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1 - Stravinsky’s Timely Excavations, 1951

Published online by Cambridge University Press:  24 August 2018

Harriet Boyd-Bennett
Affiliation:
University of Nottingham
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Summary

The premiere of Stravinsky’s The Rake’s Progress (1951) was a much-hyped media event, one that entered into the heart of musical debates. An epithet attributed to The Rake’s Progress in the press was that it was a ‘true opera’, and yet its music was received as disturbing as well as satisfying. Although critics were unsettled by Stravinsky’s reliance on the past, they sought to reinforce their view of the work as modern, as the ultimate expression of contemporary opera culture – an impression that jars with scholarly assumptions that see the opera as incongruous within the postwar context. This ‘ritorno all’antico’ was in fact becoming a feature of contemporary media culture via the network broadcasting of opera on radio and the steady release of opera on record. Theatres such as La Fenice were also increasingly reliant on past classics, an older phenomenon now perceived as taking place to an unprecedented degree. Theatres were, in other words, solidifying into lieux de mémoire at a time otherwise more occupied with forgetting the past and looking to the future. Revisiting The Rake’s Progress in this new context challenges its traditional historiographical positioning, and provokes reconsideration of the nexus between opera, high modernism and technology.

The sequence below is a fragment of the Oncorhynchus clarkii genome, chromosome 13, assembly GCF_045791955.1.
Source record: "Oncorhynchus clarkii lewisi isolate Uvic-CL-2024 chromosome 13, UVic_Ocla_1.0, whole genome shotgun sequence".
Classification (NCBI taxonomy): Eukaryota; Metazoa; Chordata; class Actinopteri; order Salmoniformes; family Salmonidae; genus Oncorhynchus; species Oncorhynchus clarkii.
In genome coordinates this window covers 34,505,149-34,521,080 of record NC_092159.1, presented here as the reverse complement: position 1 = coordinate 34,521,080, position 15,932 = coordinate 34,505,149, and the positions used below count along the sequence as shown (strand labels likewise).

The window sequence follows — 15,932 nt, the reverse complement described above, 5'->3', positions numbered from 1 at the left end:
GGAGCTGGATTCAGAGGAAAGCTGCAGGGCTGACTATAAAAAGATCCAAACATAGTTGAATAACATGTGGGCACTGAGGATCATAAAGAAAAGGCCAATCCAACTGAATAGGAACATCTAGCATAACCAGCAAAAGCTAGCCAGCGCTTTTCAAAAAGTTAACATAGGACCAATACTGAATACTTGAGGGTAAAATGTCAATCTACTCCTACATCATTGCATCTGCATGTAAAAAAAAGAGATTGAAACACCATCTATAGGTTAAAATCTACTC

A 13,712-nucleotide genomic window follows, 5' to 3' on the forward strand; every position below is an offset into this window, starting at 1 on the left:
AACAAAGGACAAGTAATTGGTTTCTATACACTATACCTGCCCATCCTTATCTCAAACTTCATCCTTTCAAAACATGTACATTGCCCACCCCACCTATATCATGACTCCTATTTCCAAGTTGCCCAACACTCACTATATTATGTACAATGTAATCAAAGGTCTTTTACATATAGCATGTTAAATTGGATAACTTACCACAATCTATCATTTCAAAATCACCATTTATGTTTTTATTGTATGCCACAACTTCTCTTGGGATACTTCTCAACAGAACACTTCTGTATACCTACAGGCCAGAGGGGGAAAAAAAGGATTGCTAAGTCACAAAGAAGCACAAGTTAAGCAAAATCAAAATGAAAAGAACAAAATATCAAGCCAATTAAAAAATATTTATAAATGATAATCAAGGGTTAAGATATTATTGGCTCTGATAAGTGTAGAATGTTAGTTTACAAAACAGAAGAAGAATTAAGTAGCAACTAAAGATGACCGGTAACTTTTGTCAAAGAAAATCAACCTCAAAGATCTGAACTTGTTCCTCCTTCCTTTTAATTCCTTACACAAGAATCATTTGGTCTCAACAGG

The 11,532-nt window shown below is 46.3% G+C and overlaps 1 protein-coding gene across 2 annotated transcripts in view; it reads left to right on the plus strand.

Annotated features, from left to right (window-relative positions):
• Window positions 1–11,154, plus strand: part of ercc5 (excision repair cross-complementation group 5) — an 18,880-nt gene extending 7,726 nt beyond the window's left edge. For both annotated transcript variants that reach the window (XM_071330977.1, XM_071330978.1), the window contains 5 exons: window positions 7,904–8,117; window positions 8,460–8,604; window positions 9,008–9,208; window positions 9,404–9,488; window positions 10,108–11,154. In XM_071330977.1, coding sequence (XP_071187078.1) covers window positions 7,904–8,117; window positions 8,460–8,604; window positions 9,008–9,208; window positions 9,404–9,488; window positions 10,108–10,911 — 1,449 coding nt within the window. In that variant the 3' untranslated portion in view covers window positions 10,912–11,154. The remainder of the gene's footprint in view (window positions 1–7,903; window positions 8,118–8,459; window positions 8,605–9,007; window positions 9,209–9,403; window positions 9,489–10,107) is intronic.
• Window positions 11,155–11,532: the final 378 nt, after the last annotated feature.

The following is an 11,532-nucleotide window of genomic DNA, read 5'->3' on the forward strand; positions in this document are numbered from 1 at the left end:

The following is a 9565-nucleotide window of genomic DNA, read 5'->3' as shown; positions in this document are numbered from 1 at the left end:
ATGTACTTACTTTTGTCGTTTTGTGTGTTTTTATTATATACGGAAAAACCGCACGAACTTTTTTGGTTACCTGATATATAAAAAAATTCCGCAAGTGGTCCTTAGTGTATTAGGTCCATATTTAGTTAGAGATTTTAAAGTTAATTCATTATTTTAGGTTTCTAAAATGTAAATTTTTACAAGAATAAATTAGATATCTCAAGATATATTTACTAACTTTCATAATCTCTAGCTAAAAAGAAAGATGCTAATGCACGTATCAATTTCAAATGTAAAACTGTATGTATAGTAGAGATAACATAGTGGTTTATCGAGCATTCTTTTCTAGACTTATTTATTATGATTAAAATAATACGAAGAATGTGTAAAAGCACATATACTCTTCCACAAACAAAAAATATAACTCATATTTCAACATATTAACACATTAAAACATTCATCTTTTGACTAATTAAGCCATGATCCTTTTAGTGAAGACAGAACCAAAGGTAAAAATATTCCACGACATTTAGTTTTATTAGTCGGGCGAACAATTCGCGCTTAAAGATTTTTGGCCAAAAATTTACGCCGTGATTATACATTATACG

Type
Chapter
Information
Opera in Postwar Venice
Cultural Politics and the Avant-Garde
, pp. 32 - 60
Publisher: Cambridge University Press
Print publication year: 2018

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